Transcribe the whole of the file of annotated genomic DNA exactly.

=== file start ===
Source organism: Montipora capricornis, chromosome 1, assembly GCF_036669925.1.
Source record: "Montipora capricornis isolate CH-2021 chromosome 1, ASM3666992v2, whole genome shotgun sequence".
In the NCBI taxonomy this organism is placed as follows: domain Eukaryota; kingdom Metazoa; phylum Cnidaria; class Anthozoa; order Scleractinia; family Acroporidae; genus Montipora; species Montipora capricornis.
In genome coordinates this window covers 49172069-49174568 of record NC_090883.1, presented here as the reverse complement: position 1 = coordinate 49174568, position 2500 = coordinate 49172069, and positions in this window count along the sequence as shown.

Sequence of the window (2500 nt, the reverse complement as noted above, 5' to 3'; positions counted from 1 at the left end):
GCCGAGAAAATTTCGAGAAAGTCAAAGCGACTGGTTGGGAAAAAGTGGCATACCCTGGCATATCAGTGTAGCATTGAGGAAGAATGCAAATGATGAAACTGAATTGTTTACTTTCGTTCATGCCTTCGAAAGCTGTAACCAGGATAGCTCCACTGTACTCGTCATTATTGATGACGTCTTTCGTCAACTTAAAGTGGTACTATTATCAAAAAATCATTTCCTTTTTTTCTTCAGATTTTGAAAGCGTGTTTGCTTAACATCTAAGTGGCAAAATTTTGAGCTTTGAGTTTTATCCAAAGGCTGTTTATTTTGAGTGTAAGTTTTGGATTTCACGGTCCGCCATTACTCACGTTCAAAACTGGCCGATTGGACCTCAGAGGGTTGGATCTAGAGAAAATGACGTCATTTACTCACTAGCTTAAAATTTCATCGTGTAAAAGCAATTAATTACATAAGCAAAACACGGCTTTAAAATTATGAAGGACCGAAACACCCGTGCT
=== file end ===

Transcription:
Source organism: Montipora capricornis, chromosome 1, assembly GCF_036669925.1.
Source record: "Montipora capricornis isolate CH-2021 chromosome 1, ASM3666992v2, whole genome shotgun sequence".
In the NCBI taxonomy this organism is placed as follows: domain Eukaryota; kingdom Metazoa; phylum Cnidaria; class Anthozoa; order Scleractinia; family Acroporidae; genus Montipora; species Montipora capricornis.
In genome coordinates this window covers 49172069-49174568 of record NC_090883.1, presented here as the reverse complement: position 1 = coordinate 49174568, position 2500 = coordinate 49172069, and positions in this window count along the sequence as shown.

Sequence of the window (2500 nt, the reverse complement as noted above, 5' to 3'; positions counted from 1 at the left end):
GCCGAGAAAATTTCGAGAAAGTCAAAGCGACTGGTTGGGAAAAAGTGGCATACCCTGGCATATCAGTGTAGCATTGAGGAAGAATGCAAATGATGAAACTGAATTGTTTACTTTCGTTCATGCCTTCGAAAGCTGTAACCAGGATAGCTCCACTGTACTCGTCATTATTGATGACGTCTTTCGTCAACTTAAAGTGGTACTATTATCAAAAAATCATTTCCTTTTTTTCTTCAGATTTTGAAAGCGTGTTTGCTTAACATCTAAGTGGCAAAATTTTGAGCTTTGAGTTTTATCCAAAGGCTGTTTATTTTGAGTGTAAGTTTTGGATTTCACGGTCCGCCATTACTCACGTTCAAAACTGGCCGATTGGACCTCAGAGGGTTGGATCTAGAGAAAATGACGTCATTTACTCACTAGCTTAAAATTTCATCGTGTAAAAGCAATTAATTACATAAGCAAAACACGGCTTTAAAATTATGAAGGACCGAAACACCCGTGCT